|Quadrangle map, 1:250,000-scale||MM|
|Quadrangle map, 1:63,360-scale||C-2|
|Nearby scientific data||Find additional scientific data near this location|
|Location and accuracy||A block of three contiguous patented claims--the Gold King (Cobb, 1980 [OFR 80-363]), East Gold King, and Blue Bell--is at the head of Iron Creek near the top of Quigley Ridge. The average elevation of the claims is about 2800 feet. The location is the common corner of the three claims: East Gold King abuts the east end line of Gold King, and Blue Bell adjoins East Gold King on its north sideline (Hawley and Associates, 1978). The Gold King is included with other nearby claims in location 11 of Cobb (1972 [MF 366]); it is location 28 of Bundtzen, Smith and Tosdal (1976) and of Bundtzen (1981). All three claims are occurrence 40 of Thornsberry, McKee, and Salisbury (1984). The location is accurate within about 300 feet.|
The country rocks in the area of these claims are mostly metafelsite, graphitic phyllite, and chloritic phyllite of the Spruce Creek sequence, although the Blue Bell claim may be underlain by Birch Creek Schist. A steep fault that strikes NW may displace rock units on the Gold King claim, but mapping is insufficient to determine the exact bedrock relations (Bundtzen, 1981; Thornsberry, McKee, and Salisbury, 1984, fig. A-2).
Each of the three claims is reported to contain a vein. On the Gold King claim, a 4- to 6-foot-thick quartz vein strikes N 70 E and dips vertically. It was explored by two adits (Capps, 1919, p. 103). Davis (1923, p. 129) reported that the vein was traced across the Gold King claim by prospect pits that were sloughed at the time of his visit. The distribution and orientation of sloughed trenches on the Blue Bell claim suggest a parallel vein (Thornsberry, McKee, and Salisbury, 1984, v. 2, occurrence 40).The Gold King vein contains arsenopyrite, galena, and sphalerite. Gold could be panned from the outcrop of the vein (Capps, 1919). A dump sample assayed 0.19 ounce of gold per ton, 7.88 ounces of silver per ton, and 0.12 percent zinc, along with low arsenic and antimony values (Thornsberry, McKee, and Salisbury, 1984, v. 2, occurrence 40). There is no information information about the mineralogy of the East Gold King and Blue Bell veins. Rocks at the west end of the Blue Bell claim are visibly altered and the alteration extends west of the claim line. Soils in this area contain as much as 900 ppm copper (Hawley and Associates, 1978, samples 145-146, fig. 4.1-1(A)).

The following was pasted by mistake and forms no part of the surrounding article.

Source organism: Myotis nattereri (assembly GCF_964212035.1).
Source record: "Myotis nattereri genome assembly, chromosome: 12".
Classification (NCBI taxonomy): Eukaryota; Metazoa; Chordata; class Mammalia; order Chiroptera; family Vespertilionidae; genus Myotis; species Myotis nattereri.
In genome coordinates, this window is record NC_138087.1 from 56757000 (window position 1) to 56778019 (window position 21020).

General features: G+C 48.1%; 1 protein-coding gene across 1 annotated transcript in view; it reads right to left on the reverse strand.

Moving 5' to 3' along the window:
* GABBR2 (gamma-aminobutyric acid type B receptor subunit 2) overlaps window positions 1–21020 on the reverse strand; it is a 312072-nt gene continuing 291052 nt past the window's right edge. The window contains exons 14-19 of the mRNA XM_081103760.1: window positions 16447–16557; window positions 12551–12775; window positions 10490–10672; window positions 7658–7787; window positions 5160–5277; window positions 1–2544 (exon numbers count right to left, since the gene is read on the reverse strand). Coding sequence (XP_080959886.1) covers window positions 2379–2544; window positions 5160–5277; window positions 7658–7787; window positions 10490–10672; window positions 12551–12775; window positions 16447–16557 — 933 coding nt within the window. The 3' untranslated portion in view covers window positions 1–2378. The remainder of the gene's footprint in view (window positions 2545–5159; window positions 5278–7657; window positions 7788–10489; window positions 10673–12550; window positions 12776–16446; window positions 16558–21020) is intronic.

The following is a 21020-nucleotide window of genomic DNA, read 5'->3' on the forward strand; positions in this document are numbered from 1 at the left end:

|Geologic map unit||(-150.932686530272, 63.5453940882535)|
|Mineral deposit model||Polymetallic vein (Cox and Singer, 1986; model 22c).|
|Mineral deposit model number||22c|
|Age of mineralization||The deposit is assumed to be Eocene (see record MM091).|
|Alteration of deposit||Bleaching and sulfidization of schist on, and west of, the Blue Blue claim.|
|Workings or exploration||The Gold King prospect was explored by two short adits driven before 1919; the East Gold King and Blue Bell claims were explored by pits. In 1983, the U.S. Bureau of Mines drilled one diamond core hole (K-11) on the Gold King. The hole did not intersect significant mineralization, but it appears to have drilled away from the most likely vein structure.|
|Indication of production||Undetermined|
Additional commentsThese patented claims are in Denali National Park and Preserve.
Bundtzen, T.K., 1981, Geology and mineral deposits of the Kantishna Hills, Mt. McKinley quadrangle, Alaska: M. S. Thesis, University of Alaska, College, Alaska, 238 p.
Bundtzen, T.K., Smith, T.E., and Tosdal, R.M., 1976, Progress report--Geology and mineral deposits of the Kantishna Hills: Alaska Division of Geological and Geophysical Surveys Open-File Report AOF-98, 80 p., 2 sheets, scale 1:63,360.
Cobb, E. H., 1972, Metallic mineral resources map of the Mount McKinley quadrangle, Alaska: U. S. Geological Survey Miscellaneous Field Studies Map MF-366, 1 sheet, scale 1:250,000.
Cobb, E.H., 1980, Summary of references to mineral occurrences (other than mineral fuels and construction materials) in the Mount McKinley quadrangle, Alaska: U. S. Geological Survey Open-File Report 80-363, 150 p.
Cox, D.P., and Singer, D.A., eds., 1986, Mineral deposit models: U.S. Geological Survey Bulletin 1693, 379 p.
Davis, J. A., 1923, The Kantishna region, Alaska, in Stewart, B. D., Annual Report of the Mine Inspector to the Governor of Alaska, 1922: Alaska Division of Geological and Geophysical Surveys AR-1922.
Hawley, C. C. and Associates, Inc, 1978, Mineral appraisal of lands adjacent to Mt. McKinley National Park, Alaska: U. S. Bureau of Mines Open-File Report 24-78, 275 p. (paged by sections).
Thornsberry, V. V., McKee, C. J., and Salisbury, W. G., eds, 1984, 1983 Mineral Resource Studies: Kantishna Hills and Dunkle Mine Areas, Denali National Park and Preserve, Alaska: U. S. Bureau of Mines Open-File Report 129-84. 3 Volumes: v. 1, Text; v. 2, Appendices; v. 3, Maps. Prepared by Salisbury & Dietz, Inc., Spokane, WA.
|Last report date||2/9/2001|